Sunday, March 6, 2011

The Makings of a Soy Sauce Vessel- Day 2- Trimming and Attaching

Before I start to trim the lids I throw a pad to help them stay in place without distorting. I wedge and center the clay before cutting out a line to allow my finger up and under the lid to remove it. I then trim the top of lid following the contours of the inside. After scratching the surface of the tip I apply a bit of slip and then firmly push on a small ball of clay. This ball is then centered and raised to the desired shape of the knob.

Here are the three lids finshed. I bore a hole under the knob to prevent explosion during firing.

Next I cut the spout at a 30 degree angle and punch holes in the marked place on the vessel to allow the soy sauce to flow. The spout and the vessel are both etched and covered with slip before I firmly press the spout into place. Using my fingertips I smooth the clay to make it look like one piece.

Next I pull each handle by hand.
The handles are attached with etching and slip. I used a bit of paper towel to hold some of the weight from the top handle until the clay has time to harden.
All of the pieces are put into my damp cabinet to give the clay time to rest and catch-up with itself. They will sit here for a day or two before being moved to my greenware shelf. There they will stay for a week or two until they are bone dry.

Saturday, March 5, 2011

The Makings of a Soy Sauce Vessel- Day 1- Throwing

I have had many people ask me how I make a piece. That is hard to explain in words so I am thrilled to be able to do it in pictures. I am currently working on a custom order for a soy sauce vessel. This isn't something I have attempted before so I am pretty much making it up as I go. I am going to update my blog in real time as I move this piece through the many stages over the next few weeks. At the end you will be here with me to see the success or the total flop!

Sometimes I begin with a drawing, others with a mental picture. Once I know where I am headed I weigh out the clay. For this piece I am using cone 5 porcelain. The next step is to wedge the clay to get out any air bubbles.

Next I slap the ball down on a bat centered on the wheel head. I then cone the clay and press it back down urging the clay into the center.

Now that the clay is centered I begin to open it up by pressing with one finger through the middle. I stop about 1/4 inch from the bottom and pull towards myself. After that I am ready to begin pulling the piece upwards by starting at the bottom and applying even pressure from my inner and outer hands. This causes the clay to lift up from the bat.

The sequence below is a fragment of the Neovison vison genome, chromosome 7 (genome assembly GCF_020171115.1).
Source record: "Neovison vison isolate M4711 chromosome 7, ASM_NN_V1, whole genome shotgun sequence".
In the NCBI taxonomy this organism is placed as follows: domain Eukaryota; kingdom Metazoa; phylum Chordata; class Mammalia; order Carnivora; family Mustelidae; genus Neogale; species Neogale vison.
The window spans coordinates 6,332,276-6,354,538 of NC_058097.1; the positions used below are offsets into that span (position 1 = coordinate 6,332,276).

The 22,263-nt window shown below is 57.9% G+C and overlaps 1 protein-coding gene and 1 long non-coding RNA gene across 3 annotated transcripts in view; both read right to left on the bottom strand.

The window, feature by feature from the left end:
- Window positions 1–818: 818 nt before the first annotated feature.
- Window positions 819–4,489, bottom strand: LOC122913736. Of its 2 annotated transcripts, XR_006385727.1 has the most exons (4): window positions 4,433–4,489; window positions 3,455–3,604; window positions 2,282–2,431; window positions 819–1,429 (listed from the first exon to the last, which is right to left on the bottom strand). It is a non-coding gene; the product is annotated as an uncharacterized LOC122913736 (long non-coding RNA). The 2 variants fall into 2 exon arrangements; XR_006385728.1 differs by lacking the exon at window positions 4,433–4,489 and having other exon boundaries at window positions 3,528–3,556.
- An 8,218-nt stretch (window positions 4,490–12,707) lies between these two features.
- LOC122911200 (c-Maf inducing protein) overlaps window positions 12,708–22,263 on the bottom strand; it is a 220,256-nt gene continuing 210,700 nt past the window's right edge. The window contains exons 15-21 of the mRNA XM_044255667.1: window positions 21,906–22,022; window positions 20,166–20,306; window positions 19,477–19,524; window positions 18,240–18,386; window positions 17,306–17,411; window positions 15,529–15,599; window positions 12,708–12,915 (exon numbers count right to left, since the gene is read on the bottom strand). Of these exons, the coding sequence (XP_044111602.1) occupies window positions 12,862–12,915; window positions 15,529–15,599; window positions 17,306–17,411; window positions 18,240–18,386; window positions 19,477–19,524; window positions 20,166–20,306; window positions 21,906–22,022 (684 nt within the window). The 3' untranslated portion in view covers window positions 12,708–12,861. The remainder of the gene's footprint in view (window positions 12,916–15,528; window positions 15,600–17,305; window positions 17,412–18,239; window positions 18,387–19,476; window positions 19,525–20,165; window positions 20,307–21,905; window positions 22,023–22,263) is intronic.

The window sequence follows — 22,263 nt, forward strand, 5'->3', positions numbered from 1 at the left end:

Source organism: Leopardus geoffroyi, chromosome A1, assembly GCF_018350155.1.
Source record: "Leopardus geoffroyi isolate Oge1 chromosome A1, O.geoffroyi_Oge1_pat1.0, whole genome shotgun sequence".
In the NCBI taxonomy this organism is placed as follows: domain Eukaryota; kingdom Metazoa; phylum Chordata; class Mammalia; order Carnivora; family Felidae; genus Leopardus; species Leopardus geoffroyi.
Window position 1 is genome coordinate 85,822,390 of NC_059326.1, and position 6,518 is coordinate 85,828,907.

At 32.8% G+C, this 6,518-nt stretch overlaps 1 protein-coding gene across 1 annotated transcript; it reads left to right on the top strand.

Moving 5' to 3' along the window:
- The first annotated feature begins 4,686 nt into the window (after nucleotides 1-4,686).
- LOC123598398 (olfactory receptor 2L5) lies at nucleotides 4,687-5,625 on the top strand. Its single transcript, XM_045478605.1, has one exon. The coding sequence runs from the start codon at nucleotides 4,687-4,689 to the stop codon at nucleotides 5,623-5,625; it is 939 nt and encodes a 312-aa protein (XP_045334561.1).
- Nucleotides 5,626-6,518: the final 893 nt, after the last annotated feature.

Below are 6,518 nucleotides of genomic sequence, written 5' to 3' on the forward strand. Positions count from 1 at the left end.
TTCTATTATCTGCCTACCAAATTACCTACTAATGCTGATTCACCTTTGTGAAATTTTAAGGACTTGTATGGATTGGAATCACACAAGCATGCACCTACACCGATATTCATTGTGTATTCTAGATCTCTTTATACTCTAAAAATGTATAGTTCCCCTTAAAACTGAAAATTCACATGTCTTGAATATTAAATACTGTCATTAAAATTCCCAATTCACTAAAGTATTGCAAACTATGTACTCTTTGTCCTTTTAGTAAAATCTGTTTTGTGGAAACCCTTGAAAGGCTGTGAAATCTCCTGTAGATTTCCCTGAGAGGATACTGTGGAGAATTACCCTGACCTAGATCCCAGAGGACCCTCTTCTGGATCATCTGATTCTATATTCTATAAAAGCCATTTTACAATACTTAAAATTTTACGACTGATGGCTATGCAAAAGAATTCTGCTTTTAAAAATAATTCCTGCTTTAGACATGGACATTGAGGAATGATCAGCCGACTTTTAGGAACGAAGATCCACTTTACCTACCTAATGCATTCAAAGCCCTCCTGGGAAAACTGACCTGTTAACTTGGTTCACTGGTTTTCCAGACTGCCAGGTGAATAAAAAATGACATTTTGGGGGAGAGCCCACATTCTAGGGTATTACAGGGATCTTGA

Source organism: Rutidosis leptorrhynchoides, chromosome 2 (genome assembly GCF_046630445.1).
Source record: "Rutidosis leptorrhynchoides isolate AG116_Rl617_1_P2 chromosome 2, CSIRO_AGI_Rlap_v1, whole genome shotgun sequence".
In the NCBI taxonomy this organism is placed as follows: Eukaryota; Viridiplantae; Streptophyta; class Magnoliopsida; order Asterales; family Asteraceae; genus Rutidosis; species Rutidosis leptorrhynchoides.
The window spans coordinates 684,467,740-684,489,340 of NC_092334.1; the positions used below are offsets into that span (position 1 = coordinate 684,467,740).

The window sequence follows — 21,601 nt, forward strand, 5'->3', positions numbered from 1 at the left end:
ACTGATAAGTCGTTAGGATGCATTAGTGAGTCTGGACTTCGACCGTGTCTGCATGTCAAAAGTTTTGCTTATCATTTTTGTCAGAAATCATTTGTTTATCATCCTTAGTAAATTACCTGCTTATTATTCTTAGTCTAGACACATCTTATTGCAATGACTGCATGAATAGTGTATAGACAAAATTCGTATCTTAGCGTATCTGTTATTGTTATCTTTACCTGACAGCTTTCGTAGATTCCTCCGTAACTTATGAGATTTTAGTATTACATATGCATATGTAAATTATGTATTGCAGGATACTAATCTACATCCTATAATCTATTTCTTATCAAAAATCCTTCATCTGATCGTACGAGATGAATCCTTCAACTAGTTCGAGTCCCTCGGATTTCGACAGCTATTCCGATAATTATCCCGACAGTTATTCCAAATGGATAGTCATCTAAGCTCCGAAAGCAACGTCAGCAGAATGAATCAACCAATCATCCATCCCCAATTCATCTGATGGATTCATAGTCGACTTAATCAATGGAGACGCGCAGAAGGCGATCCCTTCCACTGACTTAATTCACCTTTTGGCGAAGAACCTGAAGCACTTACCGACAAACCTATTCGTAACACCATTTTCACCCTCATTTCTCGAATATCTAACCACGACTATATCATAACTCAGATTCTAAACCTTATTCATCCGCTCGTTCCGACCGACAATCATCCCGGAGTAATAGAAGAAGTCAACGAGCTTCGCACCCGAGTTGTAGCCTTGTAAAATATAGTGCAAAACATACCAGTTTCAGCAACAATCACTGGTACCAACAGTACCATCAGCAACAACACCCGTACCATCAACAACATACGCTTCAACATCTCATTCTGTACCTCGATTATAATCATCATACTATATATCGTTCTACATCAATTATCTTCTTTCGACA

Now I am ready to begin shaping the piece. As I glide up the wall I am applying pressure from my inner hand to belly out the bottom half. At the neck I am doing the reverse. This is going to be a lidded piece so I create a beveled rim to give the lid somewhere to sit.

I made three pieces in the same way so that I could experiment with different shapes for this project. It also gives me room for error as there are so many places in the process that a piece can be destroyed. These pieces then go on my drying rack where they will sit until they are leather hard.

Now I have to throw the lids and spouts. Rather than centering all of these little balls of clay I am choosing to throw off the hump. I center one large ball of clay and then doorknob off the top for each piece. The lids are thrown upside down. At this stage they look like a shallow bowl or plate. I use the calipers to measure inside the rim of my soy sauce vessel to be sure the lid will fit.

The spout is thrown and then cut off with a wire. I throw many different shapes and sizes. Until the clay is leather hard I really can't hold it up to the vessel to see what makes a good fit so I like to give myself choices for later.

I threw some spouts in a traditional fashion and some with wonky swirls for options.

Now I have to let everything sit overnight to harden before I can start to assemble!

Monday, November 1, 2010


You can also view other work on my etsy page!:

Welcome to Engel Pottery!

All of my work is done by hand in my home studio. Each piece is one-of-a kind. All of my functional pieces are food, microwave, oven and dishwasher safe unless marked otherwise. I have separated my work into mini-blogs by category. Click through the links below to view my work. Due to the cold weather I have been unable to throw for a few weeks. I am hoping to get back at the wheel next weekend and hope to have new work listed by mid February.

Bowls with and without handles

Casserole Dishes, Pie Plates and More




Orders can be placed by e-mailing me at Payment is accepted through check or Pay Pal. Sales tax is 6%. Shipping and handling: $12.50 on orders up to $30.00, $19.50 on orders $30.00- $50.00. Pieces are professionally packaged and shipping is guaranteed. If for some reason there is damage in shipping, piece will be replaced or refunded at your choice. Gift-wrap is available for $4.00. I can include a gift message at no cost.

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